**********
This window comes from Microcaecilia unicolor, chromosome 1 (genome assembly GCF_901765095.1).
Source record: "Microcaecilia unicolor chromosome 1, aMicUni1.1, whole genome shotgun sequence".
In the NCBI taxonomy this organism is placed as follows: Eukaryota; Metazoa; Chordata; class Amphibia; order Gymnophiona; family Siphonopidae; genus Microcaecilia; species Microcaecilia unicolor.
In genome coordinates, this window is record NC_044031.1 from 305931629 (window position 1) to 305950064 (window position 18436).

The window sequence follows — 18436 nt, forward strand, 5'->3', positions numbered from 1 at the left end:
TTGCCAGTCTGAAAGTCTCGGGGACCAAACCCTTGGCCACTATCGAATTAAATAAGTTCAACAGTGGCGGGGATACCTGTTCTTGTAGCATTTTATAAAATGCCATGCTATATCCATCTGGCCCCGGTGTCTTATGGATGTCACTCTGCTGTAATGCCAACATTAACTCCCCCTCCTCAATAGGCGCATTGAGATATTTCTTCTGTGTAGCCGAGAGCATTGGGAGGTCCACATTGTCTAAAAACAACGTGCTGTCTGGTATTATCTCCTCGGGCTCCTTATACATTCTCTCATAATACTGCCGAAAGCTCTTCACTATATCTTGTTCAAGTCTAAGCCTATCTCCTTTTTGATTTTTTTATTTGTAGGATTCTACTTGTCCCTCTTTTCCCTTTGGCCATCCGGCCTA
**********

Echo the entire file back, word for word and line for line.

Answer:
This window comes from Microcaecilia unicolor, chromosome 1 (genome assembly GCF_901765095.1).
Source record: "Microcaecilia unicolor chromosome 1, aMicUni1.1, whole genome shotgun sequence".
In the NCBI taxonomy this organism is placed as follows: Eukaryota; Metazoa; Chordata; class Amphibia; order Gymnophiona; family Siphonopidae; genus Microcaecilia; species Microcaecilia unicolor.
In genome coordinates, this window is record NC_044031.1 from 305931629 (window position 1) to 305950064 (window position 18436).

The window sequence follows — 18436 nt, forward strand, 5'->3', positions numbered from 1 at the left end:
TTGCCAGTCTGAAAGTCTCGGGGACCAAACCCTTGGCCACTATCGAATTAAATAAGTTCAACAGTGGCGGGGATACCTGTTCTTGTAGCATTTTATAAAATGCCATGCTATATCCATCTGGCCCCGGTGTCTTATGGATGTCACTCTGCTGTAATGCCAACATTAACTCCCCCTCCTCAATAGGCGCATTGAGATATTTCTTCTGTGTAGCCGAGAGCATTGGGAGGTCCACATTGTCTAAAAACAACGTGCTGTCTGGTATTATCTCCTCGGGCTCCTTATACATTCTCTCATAATACTGCCGAAAGCTCTTCACTATATCTTGTTCAAGTCTAAGCCTATCTCCTTTTTGATTTTTTTATTTGTAGGATTCTACTTGTCCCTCTTTTCCCTTTGGCCATCCGGCCTA